People undertook actions that seemed guaranteed to produce poor outcomes - and outcomes directly contrary to their best interest and stated goals. But deeper research showed that most people were not motivated by results. Rather, they were motivated to sustain approaches, processes and behaviors that had been established much earlier. Managers and leaders were more interested in continuing an ongoing behavior pattern, even if it meant the results were less good.

    When we understood the historical "Success Formula" that had created good results in a previous period we often found that current behavior was directly tied to extending the behavior that had worked before. Even though market shifts had rendered those approaches and behaviors incapable of producing desired results, there was dramatic effort undertaken to continue with historical precedent. Despite what they said, often talking about goals, people were far more interested in maintaining the status quo than they were in accomplishing goals.

    Irrational behavior became wholly explainable within the context of what had worked at a previous time. Managers were sincerely devoted to defending & extending old behaviors regardless of the outcome.
    • Anonymous
    Is the world irrational?
    I don't think so. But, the present situations make us think in this way, which was the after-effects of overmanaging and overemphasizing for a high profit motive. Some forget the rational backgrounds once they become greedy. This in turn leads to needless fighting, burning of energy and money for unnecessary things. The stupid act of a few intelligent management people can cause more damage to the world than the act of stupid or irrational working people.
    • Kapil Kumar Sopory
    • Company Secretary, SMEC (India) Private Limited
    Jim's query is very valid and the true rationals do find it difficult to manage rampant irrationality. However, absence of true rationals is indeed a boon in the present times when managerial success is not achieved only by calling a spade a spade.

    In business, two plus two is not necessarily four - it could even be twenty two (so far so good) or five too !!
    The Hindus call the present age as "kaliyug" where truth and goodness receive a back seat and we generally have turmoil all around us. Good corporate governance and ethics are loudly talked about but not practised the way these need to be.

    Plethora of laws are there but many remain on paper only.
    A successful manager has no alternative but to manage in this irrational world and that is what he is doing. You may,at times, consider him neurotic but he is least bothered. At times, he even reflects such an appearance deliberately just to play hardball with focus only on result in manners through means good, bad or could be ugly as well.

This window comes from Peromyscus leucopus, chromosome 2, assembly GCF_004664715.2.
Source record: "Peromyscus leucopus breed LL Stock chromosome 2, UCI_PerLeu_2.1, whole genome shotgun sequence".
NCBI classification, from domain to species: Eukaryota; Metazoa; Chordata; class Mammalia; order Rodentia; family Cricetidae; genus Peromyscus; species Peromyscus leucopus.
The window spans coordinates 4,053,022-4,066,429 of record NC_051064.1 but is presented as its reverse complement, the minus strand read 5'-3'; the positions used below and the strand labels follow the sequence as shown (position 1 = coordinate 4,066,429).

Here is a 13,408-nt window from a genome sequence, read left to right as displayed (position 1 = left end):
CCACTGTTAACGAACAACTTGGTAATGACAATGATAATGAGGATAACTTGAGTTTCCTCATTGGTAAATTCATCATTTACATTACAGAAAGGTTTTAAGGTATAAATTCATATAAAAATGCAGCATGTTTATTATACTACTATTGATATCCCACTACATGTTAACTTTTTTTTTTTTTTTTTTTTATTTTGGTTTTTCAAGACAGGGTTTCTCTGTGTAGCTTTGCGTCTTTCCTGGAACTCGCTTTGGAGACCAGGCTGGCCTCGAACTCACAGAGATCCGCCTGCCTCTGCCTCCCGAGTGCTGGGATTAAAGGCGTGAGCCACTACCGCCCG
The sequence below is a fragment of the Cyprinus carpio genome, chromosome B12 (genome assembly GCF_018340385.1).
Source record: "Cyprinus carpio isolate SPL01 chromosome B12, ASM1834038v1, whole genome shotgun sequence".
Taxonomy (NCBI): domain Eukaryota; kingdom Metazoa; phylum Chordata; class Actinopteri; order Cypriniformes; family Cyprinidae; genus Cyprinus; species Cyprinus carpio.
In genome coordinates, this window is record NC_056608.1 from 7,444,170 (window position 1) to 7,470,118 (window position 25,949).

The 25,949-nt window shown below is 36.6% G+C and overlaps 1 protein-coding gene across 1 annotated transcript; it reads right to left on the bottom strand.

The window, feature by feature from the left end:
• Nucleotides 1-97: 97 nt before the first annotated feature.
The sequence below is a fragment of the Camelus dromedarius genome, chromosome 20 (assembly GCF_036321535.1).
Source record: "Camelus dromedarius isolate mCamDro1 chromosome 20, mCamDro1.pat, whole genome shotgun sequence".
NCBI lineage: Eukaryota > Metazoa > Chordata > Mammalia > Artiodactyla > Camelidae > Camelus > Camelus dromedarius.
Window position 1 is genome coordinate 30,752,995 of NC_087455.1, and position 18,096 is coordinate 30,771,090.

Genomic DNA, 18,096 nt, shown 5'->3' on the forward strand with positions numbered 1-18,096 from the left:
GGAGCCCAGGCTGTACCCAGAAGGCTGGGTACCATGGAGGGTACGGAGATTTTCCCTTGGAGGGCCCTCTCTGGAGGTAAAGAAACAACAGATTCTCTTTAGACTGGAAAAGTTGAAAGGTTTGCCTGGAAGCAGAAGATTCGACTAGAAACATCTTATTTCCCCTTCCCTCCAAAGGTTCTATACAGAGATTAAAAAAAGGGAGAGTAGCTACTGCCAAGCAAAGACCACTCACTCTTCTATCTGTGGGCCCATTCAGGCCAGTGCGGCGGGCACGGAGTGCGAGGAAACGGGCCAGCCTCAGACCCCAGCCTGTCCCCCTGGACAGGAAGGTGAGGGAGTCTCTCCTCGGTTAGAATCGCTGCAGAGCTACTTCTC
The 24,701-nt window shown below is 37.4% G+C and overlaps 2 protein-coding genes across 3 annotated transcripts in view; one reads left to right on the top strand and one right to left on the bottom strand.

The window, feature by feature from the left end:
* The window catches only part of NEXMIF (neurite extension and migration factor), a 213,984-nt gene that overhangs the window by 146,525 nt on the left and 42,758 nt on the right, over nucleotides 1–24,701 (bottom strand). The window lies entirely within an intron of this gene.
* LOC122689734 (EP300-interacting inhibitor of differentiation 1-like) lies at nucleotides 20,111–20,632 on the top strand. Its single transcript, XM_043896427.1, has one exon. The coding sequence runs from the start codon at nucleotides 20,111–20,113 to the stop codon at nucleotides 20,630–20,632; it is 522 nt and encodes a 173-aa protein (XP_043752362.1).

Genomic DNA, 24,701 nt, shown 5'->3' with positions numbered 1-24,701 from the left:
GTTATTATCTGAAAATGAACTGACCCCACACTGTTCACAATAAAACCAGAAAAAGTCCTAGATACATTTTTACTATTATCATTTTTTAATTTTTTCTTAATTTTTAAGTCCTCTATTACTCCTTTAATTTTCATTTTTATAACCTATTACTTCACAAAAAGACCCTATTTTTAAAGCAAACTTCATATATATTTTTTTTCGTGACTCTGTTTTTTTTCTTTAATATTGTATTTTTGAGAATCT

• Manjunath Gaddi
    • Research Analyst, iFAST Financial India
    The world without any life is the one that is purely rational as everything in that world happens by laws of physics. But when you add life into equation, irrationality becomes a part of it.

    Our / an individual's understand of the world = Some rational part + very little irrational part

    I say some rational part, coz its very easy to observe and put an equation to it. I admit we do not know all the secrets of the universe. everyone will admit to this truth when proved.

    The irrational part although easy to observe from a third party point of view, but as a person commiting that action, you will always think you are right.

    Till this time, we were and still solving the rational part, n we think we have made a good progress in that but the human mind always wants challenges, so now the focus is to understand the irrational part.

    If one looks at a regression equation, it has a term called as Error. This error, today majorly consits of irrational part rather than the rational part. Say some 50 years ago, everyone thought the Error part was completely filled with the rational part, which needed to be solved n we have been somewhat succesful in that.

    So, the new frontier / unknown is the irrational part. Like a person in 16th or 17th century, we stand today in terms of our understand of the irrational mind of ours. Although, it will not take us 300-400 years to understand the irrational mind, but we have just scratched the surface of it.

    So studying people where in emotions overtake the rational mind, can shed a lot of light on the working of the irrational mind. Everyone of us is a potential subject, we just need to look into our actions that we did a few years ago n now think they are silly